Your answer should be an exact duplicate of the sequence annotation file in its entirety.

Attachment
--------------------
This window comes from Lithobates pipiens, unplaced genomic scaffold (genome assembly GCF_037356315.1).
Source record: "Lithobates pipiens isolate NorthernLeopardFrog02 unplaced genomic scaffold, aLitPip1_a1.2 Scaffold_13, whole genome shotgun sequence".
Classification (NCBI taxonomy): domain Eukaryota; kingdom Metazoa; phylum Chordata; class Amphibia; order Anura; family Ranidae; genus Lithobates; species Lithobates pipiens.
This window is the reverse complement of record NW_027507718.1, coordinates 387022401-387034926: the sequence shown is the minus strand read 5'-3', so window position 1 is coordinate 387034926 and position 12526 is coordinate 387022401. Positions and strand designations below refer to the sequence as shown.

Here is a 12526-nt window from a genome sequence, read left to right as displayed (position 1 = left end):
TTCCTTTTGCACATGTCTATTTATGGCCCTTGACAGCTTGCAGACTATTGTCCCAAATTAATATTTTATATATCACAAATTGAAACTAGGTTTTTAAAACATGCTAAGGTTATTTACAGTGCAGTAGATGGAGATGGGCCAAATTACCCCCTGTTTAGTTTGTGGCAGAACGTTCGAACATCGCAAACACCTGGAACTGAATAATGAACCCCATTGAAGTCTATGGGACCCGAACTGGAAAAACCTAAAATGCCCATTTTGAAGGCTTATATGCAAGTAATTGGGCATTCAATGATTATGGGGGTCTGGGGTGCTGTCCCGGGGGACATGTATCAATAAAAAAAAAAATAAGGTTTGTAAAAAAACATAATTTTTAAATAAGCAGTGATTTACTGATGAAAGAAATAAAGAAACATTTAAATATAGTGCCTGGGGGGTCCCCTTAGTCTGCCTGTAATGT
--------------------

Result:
This window comes from Lithobates pipiens, unplaced genomic scaffold (genome assembly GCF_037356315.1).
Source record: "Lithobates pipiens isolate NorthernLeopardFrog02 unplaced genomic scaffold, aLitPip1_a1.2 Scaffold_13, whole genome shotgun sequence".
Classification (NCBI taxonomy): domain Eukaryota; kingdom Metazoa; phylum Chordata; class Amphibia; order Anura; family Ranidae; genus Lithobates; species Lithobates pipiens.
This window is the reverse complement of record NW_027507718.1, coordinates 387022401-387034926: the sequence shown is the minus strand read 5'-3', so window position 1 is coordinate 387034926 and position 12526 is coordinate 387022401. Positions and strand designations below refer to the sequence as shown.

Here is a 12526-nt window from a genome sequence, read left to right as displayed (position 1 = left end):
TTCCTTTTGCACATGTCTATTTATGGCCCTTGACAGCTTGCAGACTATTGTCCCAAATTAATATTTTATATATCACAAATTGAAACTAGGTTTTTAAAACATGCTAAGGTTATTTACAGTGCAGTAGATGGAGATGGGCCAAATTACCCCCTGTTTAGTTTGTGGCAGAACGTTCGAACATCGCAAACACCTGGAACTGAATAATGAACCCCATTGAAGTCTATGGGACCCGAACTGGAAAAACCTAAAATGCCCATTTTGAAGGCTTATATGCAAGTAATTGGGCATTCAATGATTATGGGGGTCTGGGGTGCTGTCCCGGGGGACATGTATCAATAAAAAAAAAAATAAGGTTTGTAAAAAAACATAATTTTTAAATAAGCAGTGATTTACTGATGAAAGAAATAAAGAAACATTTAAATATAGTGCCTGGGGGGTCCCCTTAGTCTGCCTGTAATGT